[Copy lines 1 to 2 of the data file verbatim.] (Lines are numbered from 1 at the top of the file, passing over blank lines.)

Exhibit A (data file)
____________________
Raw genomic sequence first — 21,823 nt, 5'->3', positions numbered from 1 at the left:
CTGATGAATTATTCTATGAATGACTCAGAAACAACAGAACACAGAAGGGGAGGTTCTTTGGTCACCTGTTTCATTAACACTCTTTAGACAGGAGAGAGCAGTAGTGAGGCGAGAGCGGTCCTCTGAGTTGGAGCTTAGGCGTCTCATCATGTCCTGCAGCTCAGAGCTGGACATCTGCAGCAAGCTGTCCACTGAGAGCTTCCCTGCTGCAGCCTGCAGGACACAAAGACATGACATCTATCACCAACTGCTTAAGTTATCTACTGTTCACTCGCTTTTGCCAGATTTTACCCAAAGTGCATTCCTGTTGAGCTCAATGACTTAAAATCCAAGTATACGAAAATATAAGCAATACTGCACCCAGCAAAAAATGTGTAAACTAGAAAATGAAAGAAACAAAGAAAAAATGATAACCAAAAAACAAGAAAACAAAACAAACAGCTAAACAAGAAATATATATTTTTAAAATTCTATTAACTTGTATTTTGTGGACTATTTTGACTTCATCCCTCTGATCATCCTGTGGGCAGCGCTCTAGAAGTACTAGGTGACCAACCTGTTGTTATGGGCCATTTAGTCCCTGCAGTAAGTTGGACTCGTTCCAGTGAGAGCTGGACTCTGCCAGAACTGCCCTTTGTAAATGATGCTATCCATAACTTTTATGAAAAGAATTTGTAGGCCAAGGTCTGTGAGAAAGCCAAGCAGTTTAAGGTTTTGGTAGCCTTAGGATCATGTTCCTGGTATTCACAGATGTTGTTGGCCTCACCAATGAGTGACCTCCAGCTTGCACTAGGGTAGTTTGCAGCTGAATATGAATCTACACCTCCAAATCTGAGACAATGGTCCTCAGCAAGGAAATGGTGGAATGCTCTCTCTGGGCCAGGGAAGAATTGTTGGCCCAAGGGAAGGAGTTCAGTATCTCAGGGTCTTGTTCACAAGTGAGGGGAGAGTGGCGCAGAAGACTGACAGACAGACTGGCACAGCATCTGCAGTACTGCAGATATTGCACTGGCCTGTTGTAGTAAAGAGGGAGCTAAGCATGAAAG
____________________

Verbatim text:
Raw genomic sequence first — 21,823 nt, 5'->3', positions numbered from 1 at the left:
CTGATGAATTATTCTATGAATGACTCAGAAACAACAGAACACAGAAGGGGAGGTTCTTTGGTCACCTGTTTCATTAACACTCTTTAGACAGGAGAGAGCAGTAGTGAGGCGAGAGCGGTCCTCTGAGTTGGAGCTTAGGCGTCTCATCATGTCCTGCAGCTCAGAGCTGGACATCTGCAGCAAGCTGTCCACTGAGAGCTTCCCTGCTGCAGCCTGCAGGACACAAAGACATGACATCTATCACCAACTGCTTAAGTTATCTACTGTTCACTCGCTTTTGCCAGATTTTACCCAAAGTGCATTCCTGTTGAGCTCAATGACTTAAAATCCAAGTATACGAAAATATAAGCAATACTGCACCCAGCAAAAAATGTGTAAACTAGAAAATGAAAGAAACAAAGAAAAAATGATAACCAAAAAACAAGAAAACAAAACAAACAGCTAAACAAGAAATATATATTTTTAAAATTCTATTAACTTGTATTTTGTGGACTATTTTGACTTCATCCCTCTGATCATCCTGTGGGCAGCGCTCTAGAAGTACTAGGTGACCAACCTGTTGTTATGGGCCATTTAGTCCCTGCAGTAAGTTGGACTCGTTCCAGTGAGAGCTGGACTCTGCCAGAACTGCCCTTTGTAAATGATGCTATCCATAACTTTTATGAAAAGAATTTGTAGGCCAAGGTCTGTGAGAAAGCCAAGCAGTTTAAGGTTTTGGTAGCCTTAGGATCATGTTCCTGGTATTCACAGATGTTGTTGGCCTCACCAATGAGTGACCTCCAGCTTGCACTAGGGTAGTTTGCAGCTGAATATGAATCTACACCTCCAAATCTGAGACAATGGTCCTCAGCAAGGAAATGGTGGAATGCTCTCTCTGGGCCAGGGAAGAATTGTTGGCCCAAGGGAAGGAGTTCAGTATCTCAGGGTCTTGTTCACAAGTGAGGGGAGAGTGGCGCAGAAGACTGACAGACAGACTGGCACAGCATCTGCAGTACTGCAGATATTGCACTGGCCTGTTGTAGTAAAGAGGGAGCTAAGCATGAAAG